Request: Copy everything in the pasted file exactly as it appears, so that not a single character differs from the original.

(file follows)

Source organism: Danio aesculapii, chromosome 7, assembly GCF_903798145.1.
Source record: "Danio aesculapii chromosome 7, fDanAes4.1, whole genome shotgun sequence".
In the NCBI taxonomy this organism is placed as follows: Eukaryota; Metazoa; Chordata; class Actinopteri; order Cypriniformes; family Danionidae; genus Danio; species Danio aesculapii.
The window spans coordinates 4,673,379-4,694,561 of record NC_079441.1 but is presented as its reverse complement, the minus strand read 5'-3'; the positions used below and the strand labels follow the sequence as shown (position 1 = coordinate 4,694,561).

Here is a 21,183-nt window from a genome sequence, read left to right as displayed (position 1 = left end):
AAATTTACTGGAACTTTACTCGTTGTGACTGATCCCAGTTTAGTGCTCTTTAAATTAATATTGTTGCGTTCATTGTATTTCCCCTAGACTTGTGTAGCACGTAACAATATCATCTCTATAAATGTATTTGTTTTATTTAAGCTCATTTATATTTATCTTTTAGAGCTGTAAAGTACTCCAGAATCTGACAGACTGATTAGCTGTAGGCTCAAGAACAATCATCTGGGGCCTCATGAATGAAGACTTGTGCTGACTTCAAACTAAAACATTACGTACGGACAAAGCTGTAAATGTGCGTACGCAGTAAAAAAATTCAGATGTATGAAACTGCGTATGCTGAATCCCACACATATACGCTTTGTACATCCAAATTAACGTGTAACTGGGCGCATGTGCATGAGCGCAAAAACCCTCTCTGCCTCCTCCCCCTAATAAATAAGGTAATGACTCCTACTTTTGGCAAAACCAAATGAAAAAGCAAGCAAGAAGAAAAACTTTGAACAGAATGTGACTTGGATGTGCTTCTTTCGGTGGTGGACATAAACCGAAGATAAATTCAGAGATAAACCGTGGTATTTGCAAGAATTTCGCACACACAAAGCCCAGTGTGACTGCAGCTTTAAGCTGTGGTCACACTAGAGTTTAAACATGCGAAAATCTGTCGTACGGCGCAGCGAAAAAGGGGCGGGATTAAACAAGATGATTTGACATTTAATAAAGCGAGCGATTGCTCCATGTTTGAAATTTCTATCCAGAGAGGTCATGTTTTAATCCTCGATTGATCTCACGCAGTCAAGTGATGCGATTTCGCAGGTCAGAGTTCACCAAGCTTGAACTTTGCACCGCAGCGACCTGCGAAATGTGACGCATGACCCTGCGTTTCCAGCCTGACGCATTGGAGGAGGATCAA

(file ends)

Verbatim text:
Source organism: Danio aesculapii, chromosome 7, assembly GCF_903798145.1.
Source record: "Danio aesculapii chromosome 7, fDanAes4.1, whole genome shotgun sequence".
In the NCBI taxonomy this organism is placed as follows: Eukaryota; Metazoa; Chordata; class Actinopteri; order Cypriniformes; family Danionidae; genus Danio; species Danio aesculapii.
The window spans coordinates 4,673,379-4,694,561 of record NC_079441.1 but is presented as its reverse complement, the minus strand read 5'-3'; the positions used below and the strand labels follow the sequence as shown (position 1 = coordinate 4,694,561).

Here is a 21,183-nt window from a genome sequence, read left to right as displayed (position 1 = left end):
AAATTTACTGGAACTTTACTCGTTGTGACTGATCCCAGTTTAGTGCTCTTTAAATTAATATTGTTGCGTTCATTGTATTTCCCCTAGACTTGTGTAGCACGTAACAATATCATCTCTATAAATGTATTTGTTTTATTTAAGCTCATTTATATTTATCTTTTAGAGCTGTAAAGTACTCCAGAATCTGACAGACTGATTAGCTGTAGGCTCAAGAACAATCATCTGGGGCCTCATGAATGAAGACTTGTGCTGACTTCAAACTAAAACATTACGTACGGACAAAGCTGTAAATGTGCGTACGCAGTAAAAAAATTCAGATGTATGAAACTGCGTATGCTGAATCCCACACATATACGCTTTGTACATCCAAATTAACGTGTAACTGGGCGCATGTGCATGAGCGCAAAAACCCTCTCTGCCTCCTCCCCCTAATAAATAAGGTAATGACTCCTACTTTTGGCAAAACCAAATGAAAAAGCAAGCAAGAAGAAAAACTTTGAACAGAATGTGACTTGGATGTGCTTCTTTCGGTGGTGGACATAAACCGAAGATAAATTCAGAGATAAACCGTGGTATTTGCAAGAATTTCGCACACACAAAGCCCAGTGTGACTGCAGCTTTAAGCTGTGGTCACACTAGAGTTTAAACATGCGAAAATCTGTCGTACGGCGCAGCGAAAAAGGGGCGGGATTAAACAAGATGATTTGACATTTAATAAAGCGAGCGATTGCTCCATGTTTGAAATTTCTATCCAGAGAGGTCATGTTTTAATCCTCGATTGATCTCACGCAGTCAAGTGATGCGATTTCGCAGGTCAGAGTTCACCAAGCTTGAACTTTGCACCGCAGCGACCTGCGAAATGTGACGCATGACCCTGCGTTTCCAGCCTGACGCATTGGAGGAGGATCAA